Original Research

Behavioural adaptations to moisture as an environmental constraint in a nocturnal burrow-inhabiting Kalahari detritivore Parastizopus armaticeps Peringuey (Coleoptera: Tenebrionidae)

O.A.E. Rasa
Koedoe | Vol 37, No 1 | a326 | DOI: https://doi.org/10.4102/koedoe.v37i1.326 | © 1994 O.A.E. Rasa | This work is licensed under CC Attribution 4.0
Submitted: 26 August 1994 | Published: 26 August 1994

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O.A.E. Rasa, Zoologisches Institut, Kirschallee, Germany

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The nocturnal desert detritivore Parastiz.opus armaticeps shows differences in surface activity patterns and burrow fidelity depending on surface humidity. After rain approximately half of the beetle population, independent of sex, is highly vagile and disperses over long distances. During drought, beetles are more sedentary and show higher burrow fidelity. They also inhabit burrows that are longer and deeper than non-inhabited ones, such burrows being relatively scarce. Burrow fidelity and the adoption of a more sedentary habit during drought are considered strategies to avoid the risks of not locating a suitable burrow before sunrise and subsequent desiccation in shallow burrows.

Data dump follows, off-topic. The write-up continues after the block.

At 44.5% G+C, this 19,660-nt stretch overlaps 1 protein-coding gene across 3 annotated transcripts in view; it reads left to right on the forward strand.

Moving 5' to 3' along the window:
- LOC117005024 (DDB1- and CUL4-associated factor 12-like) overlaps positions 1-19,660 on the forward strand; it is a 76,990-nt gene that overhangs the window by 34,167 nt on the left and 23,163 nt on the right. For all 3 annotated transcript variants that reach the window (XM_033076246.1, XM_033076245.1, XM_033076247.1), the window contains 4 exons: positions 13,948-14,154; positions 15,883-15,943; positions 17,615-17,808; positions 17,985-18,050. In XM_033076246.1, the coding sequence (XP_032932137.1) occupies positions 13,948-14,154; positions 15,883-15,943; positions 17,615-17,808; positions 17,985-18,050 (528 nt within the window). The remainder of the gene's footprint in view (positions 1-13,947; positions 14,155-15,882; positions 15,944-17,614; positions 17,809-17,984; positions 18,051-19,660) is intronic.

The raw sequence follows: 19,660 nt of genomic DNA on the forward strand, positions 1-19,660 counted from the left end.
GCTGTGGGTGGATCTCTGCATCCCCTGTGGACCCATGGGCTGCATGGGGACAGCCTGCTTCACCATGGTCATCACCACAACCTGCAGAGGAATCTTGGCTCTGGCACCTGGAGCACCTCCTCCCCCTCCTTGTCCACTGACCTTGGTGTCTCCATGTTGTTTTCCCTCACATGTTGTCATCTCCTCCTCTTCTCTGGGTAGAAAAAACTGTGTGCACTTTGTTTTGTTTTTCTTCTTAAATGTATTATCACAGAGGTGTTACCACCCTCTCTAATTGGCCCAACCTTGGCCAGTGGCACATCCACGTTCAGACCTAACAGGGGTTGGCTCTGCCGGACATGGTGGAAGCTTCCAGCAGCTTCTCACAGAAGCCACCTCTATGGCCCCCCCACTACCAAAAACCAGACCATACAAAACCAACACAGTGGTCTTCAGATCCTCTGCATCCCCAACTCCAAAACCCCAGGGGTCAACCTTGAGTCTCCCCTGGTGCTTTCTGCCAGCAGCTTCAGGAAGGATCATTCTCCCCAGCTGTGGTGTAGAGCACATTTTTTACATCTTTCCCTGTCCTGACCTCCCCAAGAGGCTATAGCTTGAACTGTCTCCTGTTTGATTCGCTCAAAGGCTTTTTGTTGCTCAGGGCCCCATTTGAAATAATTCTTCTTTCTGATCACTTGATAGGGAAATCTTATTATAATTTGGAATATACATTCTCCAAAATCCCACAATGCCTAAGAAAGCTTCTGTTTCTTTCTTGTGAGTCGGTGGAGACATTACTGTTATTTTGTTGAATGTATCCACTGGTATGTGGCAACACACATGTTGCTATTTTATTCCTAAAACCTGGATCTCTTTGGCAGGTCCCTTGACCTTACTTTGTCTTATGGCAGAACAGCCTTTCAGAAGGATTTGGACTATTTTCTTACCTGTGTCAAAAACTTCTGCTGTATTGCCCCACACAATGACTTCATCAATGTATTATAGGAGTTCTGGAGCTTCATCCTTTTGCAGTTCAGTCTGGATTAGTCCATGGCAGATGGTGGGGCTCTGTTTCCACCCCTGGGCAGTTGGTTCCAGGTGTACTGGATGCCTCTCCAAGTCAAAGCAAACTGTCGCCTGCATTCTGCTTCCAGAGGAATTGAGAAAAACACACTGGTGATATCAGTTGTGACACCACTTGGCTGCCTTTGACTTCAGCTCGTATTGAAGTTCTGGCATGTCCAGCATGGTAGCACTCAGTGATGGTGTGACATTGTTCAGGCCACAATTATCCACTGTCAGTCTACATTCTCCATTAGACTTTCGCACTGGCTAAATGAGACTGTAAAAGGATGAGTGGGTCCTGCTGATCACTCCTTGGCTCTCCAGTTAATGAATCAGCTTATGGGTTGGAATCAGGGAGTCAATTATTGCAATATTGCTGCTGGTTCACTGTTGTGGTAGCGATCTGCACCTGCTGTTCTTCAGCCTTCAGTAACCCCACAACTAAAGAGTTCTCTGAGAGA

Tenebrionid, nocturnal, vagility, burrow fidelity, rainfall


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